Wednesday, June 30, 2004

A bit of kiyotei before the Arenellas

Another day, another stash of mail, a few more delicate artworks to file away so I can find them again in times of trouble.

Trying to verify the order of creation of these pieces is often difficult. Sometimes, the artist has not dated the piece, at other times a date on the postcard has been obliterated by cancellation marks, and at still other times the dated cancellation from the postal service hits an unsteady part of the card and becomes unreadable.

kiyotei’s “Ryosuke C.”

I’m fairly certain that kiyotei (who is out in Carlsbad, California) created the first card in this chronological sequence. The obverse contains a photograph of a roadrunner against the reddish desert to which kiyotei has added a few characters of asemic writing with a red marker. The reverse of the card includes an artist’s stamp (“Matangi Island Diva”), a few rubberstamped Asian characters, and a fidgetglyphic wrawing by kiyotei entitled “Ryosuke C.” and identified (I assume) as part of “SPELL SERIES ATCS.” Ryosuke Cohen, is a famous mailartist from Japan. (I once—I think only once, but I could be wrong—contributed stampings to Cohen’s weird rubberstamp sheet/zine, Brain Cell.)


kiyotei, "Ryosuke C."

In “Ryosuke C.,” kiyotei twists the letters of that name around and through each other, developing a design reminiscent of ancient Celtic labyrinths—an awful lot of significance for such a small piece.

A Rare Unnumbered Arenella

Roy Arenella sent me a piece of “small mail”: a repurposed envelope from Rahman Contracting in Brooklyn with a rubberstamped printer’s fist pointing at my name, over which float a bowler, a panama hat, and a conical hat that might be a clown’s head covering in a commedia dell’arte performance. Inside, there is a trifold sheet of paper, the upper third of which is covered with a xerographically enlarged “Long Island NY 117” cancellation (dated 17 DEC 1989), which includes the outline of Long Island. Roy has added numerals and a legend identifying the locations of 1. Brooklyn, 2. Riverhead, 3. Jackson Heights, and his own 4.est Hills. (But, hey, who can’t point out Riverhead in the geographical crotch of Long Island!?)

Within the folds of the sheet, I find a tiny envelope with the following inscription:

NO NUMBER:
A SMALL RESPITE FOR SUNDAY

Inside rests a small plastic enclosure that holds the flattened lead neck covering—certainly there’s a standard name for this?—from a bottle of wine. On the decorated outside surface of the leaden sheet, Roy has written
LET’S EAT, DRINK, AND BE ME-

DITERRANEAN!
and

For geOf
SUNDAY 27 June ’O4

He has crossed the 7 in the European fashion. (As a boy in Portugal circa 1967, this is how my teacher taught me to make 7s, but I gave up the practice at some point after leaving Portugal. I took it up again, however, around 1976 when living in Ghana—strange, since I no longer made the European 7-like 1, and the whole purpose of the cross is to distinguish the 7s from the 1s. I gave up crossing my 7s again in 1988 when I became an archivist. The first job of the archivist is to process records: organize them, refolder them, and pencil titles and dates on the folders. I decided I needed to have a recognizable American hand for that job, and I haven’t crossed a 7 since.)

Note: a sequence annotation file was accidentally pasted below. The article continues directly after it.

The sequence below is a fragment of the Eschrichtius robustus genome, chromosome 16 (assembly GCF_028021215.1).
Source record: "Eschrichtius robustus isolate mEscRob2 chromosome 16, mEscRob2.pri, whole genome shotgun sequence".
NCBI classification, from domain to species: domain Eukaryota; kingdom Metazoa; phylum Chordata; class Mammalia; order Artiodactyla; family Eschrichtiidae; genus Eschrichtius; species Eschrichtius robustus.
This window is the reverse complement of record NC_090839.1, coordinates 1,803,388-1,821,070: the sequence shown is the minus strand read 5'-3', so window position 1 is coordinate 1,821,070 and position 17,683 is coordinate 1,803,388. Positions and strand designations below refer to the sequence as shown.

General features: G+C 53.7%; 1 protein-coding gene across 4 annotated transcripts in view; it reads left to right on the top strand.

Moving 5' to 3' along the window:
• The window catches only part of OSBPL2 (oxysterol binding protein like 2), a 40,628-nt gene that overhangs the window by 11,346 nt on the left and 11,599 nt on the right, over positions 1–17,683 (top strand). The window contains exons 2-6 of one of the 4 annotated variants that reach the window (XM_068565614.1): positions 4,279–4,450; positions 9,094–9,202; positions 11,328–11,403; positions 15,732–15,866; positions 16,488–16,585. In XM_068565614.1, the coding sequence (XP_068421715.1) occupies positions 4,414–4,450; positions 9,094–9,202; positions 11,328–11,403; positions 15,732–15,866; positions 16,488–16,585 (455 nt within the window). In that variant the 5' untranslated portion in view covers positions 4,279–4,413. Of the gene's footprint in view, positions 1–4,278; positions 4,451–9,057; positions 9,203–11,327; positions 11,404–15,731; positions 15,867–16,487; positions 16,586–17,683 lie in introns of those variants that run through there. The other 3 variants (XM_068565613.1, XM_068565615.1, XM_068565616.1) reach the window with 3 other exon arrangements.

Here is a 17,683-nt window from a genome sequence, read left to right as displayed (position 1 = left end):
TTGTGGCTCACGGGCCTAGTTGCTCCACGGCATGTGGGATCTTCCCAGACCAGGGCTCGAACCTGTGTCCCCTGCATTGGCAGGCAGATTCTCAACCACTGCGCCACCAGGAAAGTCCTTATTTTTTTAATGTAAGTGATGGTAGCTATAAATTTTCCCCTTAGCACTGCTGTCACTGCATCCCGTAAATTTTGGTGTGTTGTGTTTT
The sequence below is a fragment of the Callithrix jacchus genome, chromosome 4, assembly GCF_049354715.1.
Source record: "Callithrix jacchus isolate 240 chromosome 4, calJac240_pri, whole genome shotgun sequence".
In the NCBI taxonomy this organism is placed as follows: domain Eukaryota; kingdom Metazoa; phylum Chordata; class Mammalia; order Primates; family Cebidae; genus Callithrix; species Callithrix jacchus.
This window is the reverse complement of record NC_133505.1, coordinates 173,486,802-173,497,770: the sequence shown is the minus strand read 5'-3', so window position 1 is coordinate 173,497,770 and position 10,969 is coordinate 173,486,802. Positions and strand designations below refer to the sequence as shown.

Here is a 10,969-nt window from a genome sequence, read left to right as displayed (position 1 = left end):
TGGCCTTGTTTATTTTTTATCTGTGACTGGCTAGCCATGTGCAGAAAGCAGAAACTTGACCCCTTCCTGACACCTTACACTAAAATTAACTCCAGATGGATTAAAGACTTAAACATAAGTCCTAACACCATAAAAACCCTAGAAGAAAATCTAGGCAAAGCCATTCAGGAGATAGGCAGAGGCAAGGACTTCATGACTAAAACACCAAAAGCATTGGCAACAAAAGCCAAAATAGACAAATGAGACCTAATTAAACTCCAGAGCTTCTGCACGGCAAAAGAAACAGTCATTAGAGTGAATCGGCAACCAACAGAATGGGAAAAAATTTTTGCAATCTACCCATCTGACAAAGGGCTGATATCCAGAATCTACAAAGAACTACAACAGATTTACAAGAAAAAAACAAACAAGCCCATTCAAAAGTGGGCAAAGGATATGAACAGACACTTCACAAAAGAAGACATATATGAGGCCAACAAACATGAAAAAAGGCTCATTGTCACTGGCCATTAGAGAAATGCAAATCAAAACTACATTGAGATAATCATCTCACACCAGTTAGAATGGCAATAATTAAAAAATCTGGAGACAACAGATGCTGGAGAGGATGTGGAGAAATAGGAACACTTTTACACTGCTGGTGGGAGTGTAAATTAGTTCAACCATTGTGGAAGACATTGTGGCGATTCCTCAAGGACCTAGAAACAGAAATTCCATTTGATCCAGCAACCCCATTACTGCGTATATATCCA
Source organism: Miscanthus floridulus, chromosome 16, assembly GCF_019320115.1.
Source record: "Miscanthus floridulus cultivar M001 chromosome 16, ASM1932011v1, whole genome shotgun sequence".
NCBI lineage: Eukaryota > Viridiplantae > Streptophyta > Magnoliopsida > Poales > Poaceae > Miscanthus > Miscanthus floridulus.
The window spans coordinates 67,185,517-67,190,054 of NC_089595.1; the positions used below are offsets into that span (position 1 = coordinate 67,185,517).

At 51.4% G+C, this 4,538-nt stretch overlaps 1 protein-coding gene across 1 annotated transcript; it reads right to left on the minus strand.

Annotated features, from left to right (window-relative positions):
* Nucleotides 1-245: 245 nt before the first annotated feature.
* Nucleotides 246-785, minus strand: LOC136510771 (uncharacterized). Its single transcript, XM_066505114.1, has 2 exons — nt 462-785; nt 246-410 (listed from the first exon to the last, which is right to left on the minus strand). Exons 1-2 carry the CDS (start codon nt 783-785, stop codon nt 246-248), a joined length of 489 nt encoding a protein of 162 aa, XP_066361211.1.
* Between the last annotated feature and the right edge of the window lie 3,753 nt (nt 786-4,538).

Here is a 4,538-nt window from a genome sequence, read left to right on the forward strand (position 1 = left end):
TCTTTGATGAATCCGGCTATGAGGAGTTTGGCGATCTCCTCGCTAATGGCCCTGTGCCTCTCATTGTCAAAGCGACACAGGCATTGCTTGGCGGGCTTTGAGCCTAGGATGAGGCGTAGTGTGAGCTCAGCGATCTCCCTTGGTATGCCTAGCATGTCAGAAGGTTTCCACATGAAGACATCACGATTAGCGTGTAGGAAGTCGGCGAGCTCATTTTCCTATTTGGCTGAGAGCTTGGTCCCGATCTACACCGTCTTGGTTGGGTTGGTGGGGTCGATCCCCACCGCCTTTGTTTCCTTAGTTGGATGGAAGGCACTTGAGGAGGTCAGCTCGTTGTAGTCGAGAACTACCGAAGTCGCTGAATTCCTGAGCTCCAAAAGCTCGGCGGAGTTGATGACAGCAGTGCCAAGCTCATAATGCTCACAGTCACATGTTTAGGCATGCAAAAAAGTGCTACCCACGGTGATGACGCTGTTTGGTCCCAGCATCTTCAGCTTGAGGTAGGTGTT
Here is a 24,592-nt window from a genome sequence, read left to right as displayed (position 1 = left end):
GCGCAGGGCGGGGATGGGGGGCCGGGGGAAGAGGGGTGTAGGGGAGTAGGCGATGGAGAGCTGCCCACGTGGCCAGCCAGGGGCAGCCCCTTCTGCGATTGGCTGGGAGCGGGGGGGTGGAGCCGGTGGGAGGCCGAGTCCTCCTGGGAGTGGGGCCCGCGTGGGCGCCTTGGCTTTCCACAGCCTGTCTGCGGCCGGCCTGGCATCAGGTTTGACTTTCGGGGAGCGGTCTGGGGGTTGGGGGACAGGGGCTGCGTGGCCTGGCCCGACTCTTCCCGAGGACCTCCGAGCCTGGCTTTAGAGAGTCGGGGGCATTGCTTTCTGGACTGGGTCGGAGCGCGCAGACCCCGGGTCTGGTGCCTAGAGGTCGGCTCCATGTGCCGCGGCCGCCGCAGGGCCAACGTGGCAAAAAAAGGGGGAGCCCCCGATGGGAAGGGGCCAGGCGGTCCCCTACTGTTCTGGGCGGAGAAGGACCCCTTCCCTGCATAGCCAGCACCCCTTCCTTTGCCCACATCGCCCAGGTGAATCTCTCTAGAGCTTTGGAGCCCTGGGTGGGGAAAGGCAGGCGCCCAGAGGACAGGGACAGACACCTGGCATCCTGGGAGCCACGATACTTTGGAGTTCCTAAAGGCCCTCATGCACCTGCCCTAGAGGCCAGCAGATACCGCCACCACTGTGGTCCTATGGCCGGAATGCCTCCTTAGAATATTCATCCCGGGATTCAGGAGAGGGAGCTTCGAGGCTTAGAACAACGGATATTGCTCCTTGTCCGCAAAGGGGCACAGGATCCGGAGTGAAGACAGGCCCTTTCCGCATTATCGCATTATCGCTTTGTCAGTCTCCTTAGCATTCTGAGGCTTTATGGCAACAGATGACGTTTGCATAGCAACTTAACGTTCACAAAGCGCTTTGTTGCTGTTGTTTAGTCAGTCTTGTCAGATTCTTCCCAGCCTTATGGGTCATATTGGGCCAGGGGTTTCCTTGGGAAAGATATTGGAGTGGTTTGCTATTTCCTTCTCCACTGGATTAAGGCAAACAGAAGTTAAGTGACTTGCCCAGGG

Roy Arenella, "Let's Eat"

The reverse side of the neckpiece carries across its beautiful silver face a charming little concrete poem Arenella created in Paris in 1973. The poem is about the creation of wine, which is quite appropriate since he was typing this out for me on the same day that my wife Nancy and I were taking a tour of the wineries of Seneca Lake (one of the Finger Lakes of New York). As I write this, I’m sipping from the one dessert wine we picked up—dessert wines being the only ones sweet enough for my fruit-juice-craving palate.


Roy Arenella, "vine"

Signs of Roy Arenella

On 28 June 2004, Roy created his 268th mailart mailing of the year, a photocard entitled “SIGN CITY” (photograph taken in Queens on 7 Sep 1998). The pseudo-cancellation stamp includes a rubberstamping of an old-fashioned field camera. Roy explains that his photocard responds to a blog entry of mine on the signs around us:

GEOF
RE
RE
CENT
BLOG
POST
(6/26/04)

He adds this note, which mimics the visual field of his photograph:

UNDER THIS SIGN
WE ALL LIVE


Roy Arenella, "SIGN CITY"

un violon d’ingres

2 comments:

Aaron Tieger said...

Interesting - all the other archivists I know make the crossed 7. They seem to want me to, as well. But I hold out.

Geof Huth said...

Aaron,

Interesting. Unless you make a 7-like 1, using a crossed 7 is pretentious. There's my other reason for quitting the practice!

Keep resisting.

Geof